Posts Tagged ‘Source Books’

Mansfield Park Revisited: A Jane Austen Entertainment is a re-release of a Joan Aiken novel that was originally published in 1984. The book begins four years after Fanny and Edmund marry. Sir Thomas Bertram has died unexpectedly and his interests in Antigua need tending. Fanny and Edmund, now parents, are chosen to go, since Lady Bertram is hesitant to part with Tom, the heir. They take their son with them but leave their young daughter behind. As readers, we re-meet Fanny briefly, but the major protagonist is Susan Price, her young sister, who has turned into a sensible young woman – more forceful in her opinions and actions than Fanny – but equally devoted to Lady Bertram’s comfort.

Mrs. Norris has also died. Julia Yates, sister to the pariah Maria (did Jane Austen intend for those two words to rhyme?) takes over the Mrs. Norris role as a petty, peevish, mean, and spiteful woman.

Miss Julia Bertram, having been so ill-judged as to marry the younger son of a peer, had soon, on becoming more closely acquainted with the limited extent of her huband’s fortune, decided to quit the doubtful pleasures of life in London on a straitened income, and console herself by becoming queen of a smaller society. She had persuaded her husband, the Honourable John Yates, to purchase a respectable property in Northamptonshire, not too far distant from Mansfield Park, therefore able to be illumined by some of its lustre. Since the, by almost daily visits to Mansfield, and by longer visits amounting to several months during the course of the year, Mrs. Yates was able to reduce materially her own domestic expenditure …

While Julia tries to make Susan’s life miserable, she does not succeed, for Susan can see right through her. Thus she ultimately fails to put Susan in her place, despite her repeated attempts to lord it over her younger cousin. Tom and Susan are like oil and water for no discernable reason, except that Tom feels that Susan often oversteps her bounds and Susan thinks him lacking in substance and character. He spends his time learning the ropes as the heir to the Bertram fortune and pursuing his love of horses and racing. More sober and grown up than the man limned by Jane Austen, Tom still has much to learn about life and women.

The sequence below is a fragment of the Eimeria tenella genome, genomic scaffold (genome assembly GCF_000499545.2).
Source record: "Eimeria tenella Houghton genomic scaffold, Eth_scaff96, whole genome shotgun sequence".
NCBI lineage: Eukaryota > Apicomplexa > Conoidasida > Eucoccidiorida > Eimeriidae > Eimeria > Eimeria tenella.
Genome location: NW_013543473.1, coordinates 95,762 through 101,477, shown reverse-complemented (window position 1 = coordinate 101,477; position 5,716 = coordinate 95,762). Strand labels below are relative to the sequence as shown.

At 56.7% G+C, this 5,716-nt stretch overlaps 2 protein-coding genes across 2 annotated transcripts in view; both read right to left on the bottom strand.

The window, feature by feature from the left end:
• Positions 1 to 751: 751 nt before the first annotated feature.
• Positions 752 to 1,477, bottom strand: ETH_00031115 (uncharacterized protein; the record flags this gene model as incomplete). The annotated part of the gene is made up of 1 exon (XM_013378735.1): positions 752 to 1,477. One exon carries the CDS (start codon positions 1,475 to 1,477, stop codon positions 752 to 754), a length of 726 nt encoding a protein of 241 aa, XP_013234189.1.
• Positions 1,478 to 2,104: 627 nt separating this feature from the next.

Joan Aiken’s talent lies in developing Jane Austen’s characters further, and she captures Lady Bertram with exquisite perfection in passages such as this, when Edmund suggests leaving his daughter, Mary, behind:

The little dear. Of course we shall be happy to have her,” sighed Lady Bertram, anticipating no inconvenience to herself in this arrangement, as indeed there would not be, for she could be quite certain that three-year-old Mary would be devotedly cared for by her aunt Susan.

Mary and Henry Crawford re-appear in the district shortly after Fanny and Edmund depart, which is when the plot truly becomes interesting. Without giving too much away let me just say that I was surprised by the turns this book takes. Mary Crawford has changed greatly, which is all I will reveal, except to mention that Tom becomes intrigued with her and that their association changes his life in a significant way. We also re-meet William, Fanny’s and Susan’s brother, who has now become the captain of his own ship. Several other new and interesting characters are also introduced, which keeps the story fresh.

Joan’s tale moves quickly and at times I could not put the book down. What I found missing from this very short but good novel was Jane’s sure sense of irony and wit. Ms. Aiken has writing talent (how could she not, being Conrad Aiken’s daughter and Jane Aiken Hodge’s sister?) but she fails to convey the tender emotions and human insights that distinguish a great author from a good writer. One key scene in the novel fell decidedly flat, and where I should have cried I could not. Ms. Aiken’s description of the event was so matter-of-fact she might have been describing a simple farewell instead of a wrenching death scene. I kept contrasting this scene with the way Jane Austen wrote about Marianne’s illness in Sense and Sensibility, and it was like comparing night to day.

As I said, the book is short (201 pages) and perhaps this is why I felt a bereft at the end. I wanted more time spent on how Tom and Susan finally change their minds about each other and begin to think of the other in a romantic way. As usual I am finding fault where others may not, for all in all I enjoyed the book thoroughly. Joan Aiken (1924-2004) might not have the stature of a Jane Austen, but she was a darned good writer and could spin an interesting yarn.

You can purchase the book from SourceBooks at this link.

  • Joan Aiken, (1924-2004) the author, is the daughter of the distinguished author Conrad Aiken and sister to Jane Aiken-Hodge, an author who has written about Jane Austen and Georgette Heyer.